Transiting Malaysia: Part 2 – Permits & Flight Plans

PT 2 M minute read

This business aviation blog post continues from our article last week, titled “Transiting Malaysia: Part 1 – Airports & Local Area“.

Although Malaysia is not a complex operating environment, from the planning, permit and access perspective, it’s important to give yourself sufficient lead time to secure permits and, when required, airport slots.

The following is an overview of what you need to know:

1. Filing flight plans

To avoid delays, flight plans should be filed at least 12 hours prior to operation. If flight plans are not submitted with appropriate lead time you may experience operational delays.

2. Permit requests/revisions

Malaysian landing permits are valid +/- 72 hours from time of intended schedule. If you depart earlier than originally advised – within the approved 72-hour window – you’ll need to send a notification. If your schedule changes outside this window, if you’re operating to a different airport in Malaysia, or your origin or final destination outside Malaysia changes, it’s mandatory to revise your permit. Operators should provide at least 24 hours notification for changes to previously approved permits.

3. Documentation needed for travel and permits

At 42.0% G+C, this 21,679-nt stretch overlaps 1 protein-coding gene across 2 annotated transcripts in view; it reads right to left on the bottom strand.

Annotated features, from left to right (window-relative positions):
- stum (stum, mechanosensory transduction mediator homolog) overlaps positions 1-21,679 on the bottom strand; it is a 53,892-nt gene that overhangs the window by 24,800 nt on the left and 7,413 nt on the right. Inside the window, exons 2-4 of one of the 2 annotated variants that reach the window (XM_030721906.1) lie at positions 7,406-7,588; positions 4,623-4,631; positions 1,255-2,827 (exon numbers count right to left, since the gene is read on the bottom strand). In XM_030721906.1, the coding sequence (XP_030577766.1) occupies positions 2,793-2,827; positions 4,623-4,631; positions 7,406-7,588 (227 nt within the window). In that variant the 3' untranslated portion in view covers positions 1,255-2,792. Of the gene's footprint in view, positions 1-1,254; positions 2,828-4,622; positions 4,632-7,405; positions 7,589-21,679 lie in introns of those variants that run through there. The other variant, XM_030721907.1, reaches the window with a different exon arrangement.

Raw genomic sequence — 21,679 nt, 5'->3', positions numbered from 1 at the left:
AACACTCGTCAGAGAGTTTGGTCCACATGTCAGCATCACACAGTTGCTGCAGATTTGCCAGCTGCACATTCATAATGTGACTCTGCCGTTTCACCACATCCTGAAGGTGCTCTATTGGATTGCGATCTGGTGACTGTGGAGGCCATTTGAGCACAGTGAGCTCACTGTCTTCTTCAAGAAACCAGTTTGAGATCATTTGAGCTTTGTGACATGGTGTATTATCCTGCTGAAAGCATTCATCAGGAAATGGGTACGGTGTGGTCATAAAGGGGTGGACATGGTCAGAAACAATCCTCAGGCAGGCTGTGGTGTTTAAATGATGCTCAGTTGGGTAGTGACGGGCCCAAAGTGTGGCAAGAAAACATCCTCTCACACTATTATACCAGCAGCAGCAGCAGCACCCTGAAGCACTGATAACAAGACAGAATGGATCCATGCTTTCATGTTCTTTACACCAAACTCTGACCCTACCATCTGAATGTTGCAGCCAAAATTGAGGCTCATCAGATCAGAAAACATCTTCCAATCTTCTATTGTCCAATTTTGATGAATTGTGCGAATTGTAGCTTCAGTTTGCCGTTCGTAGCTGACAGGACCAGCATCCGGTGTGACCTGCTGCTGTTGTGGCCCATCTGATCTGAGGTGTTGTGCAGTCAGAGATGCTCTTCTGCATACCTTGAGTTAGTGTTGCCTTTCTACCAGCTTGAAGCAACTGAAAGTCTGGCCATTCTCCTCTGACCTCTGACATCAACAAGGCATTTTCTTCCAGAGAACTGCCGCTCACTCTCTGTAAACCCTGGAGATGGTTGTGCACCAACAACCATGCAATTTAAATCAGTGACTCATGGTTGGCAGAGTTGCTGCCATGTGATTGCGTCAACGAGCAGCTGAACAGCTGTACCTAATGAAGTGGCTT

Ensure you have correct and complete documentation – including full passenger and crew details, passport numbers and expiration dates, visas, aircraft liability insurance, etc. – prior to operating to Malaysia. For landing permit requests you’ll need to provide basic crew and passenger information, routing into/out of the country and standard aircraft documentation such as worldwide insurance and airworthiness. It’s not necessary to provide a local business contact/sponsor when traveling to Malaysia, but you’ll need to indicate the purpose of your flight. Although Malaysia exempts many nationalities from visa requirements, this should always be verified with your ground handler as visas on arrival are not possible.

4. Overflight considerations

While Malaysia only mandates overflight permits for military, experimental and diplomatic aircraft, it’s important to know overflight lead times for surrounding countries. Some countries, including Indonesia, are stricter and have longer overflight permit lead times than others and short notice trips, crossing multiple flight information regions (FIRs), could potentially become an issue. Be aware that if you use a Malaysian airport for a tech stop you’ll require a landing permit.

5. Airport slot and visa requirements

Some airports in Malaysia require airport slots while others do not. Kuala Lumpur Intl (WMKK), for example, mandates slots while Sultan Abdul Aziz Shah (WMSA) doesn’t. It’s important to confirm airport slot requirements and restrictions with your 3rd-party provider or local ground handler in advance. Depending upon crew/passenger nationality, visas may be a consideration for travel to Malaysia.


Always check on visa requirements prior to travel to this country. Additionally, ensure that you have the needed permits both for this country but also surrounding ones and provide appropriate notice when revisions are needed. Most Malaysians speak English so English-speaking operators will likely not experience any communication issues.


If you have questions about this article or would like assistance planning your next trip to Malaysia, contact me at

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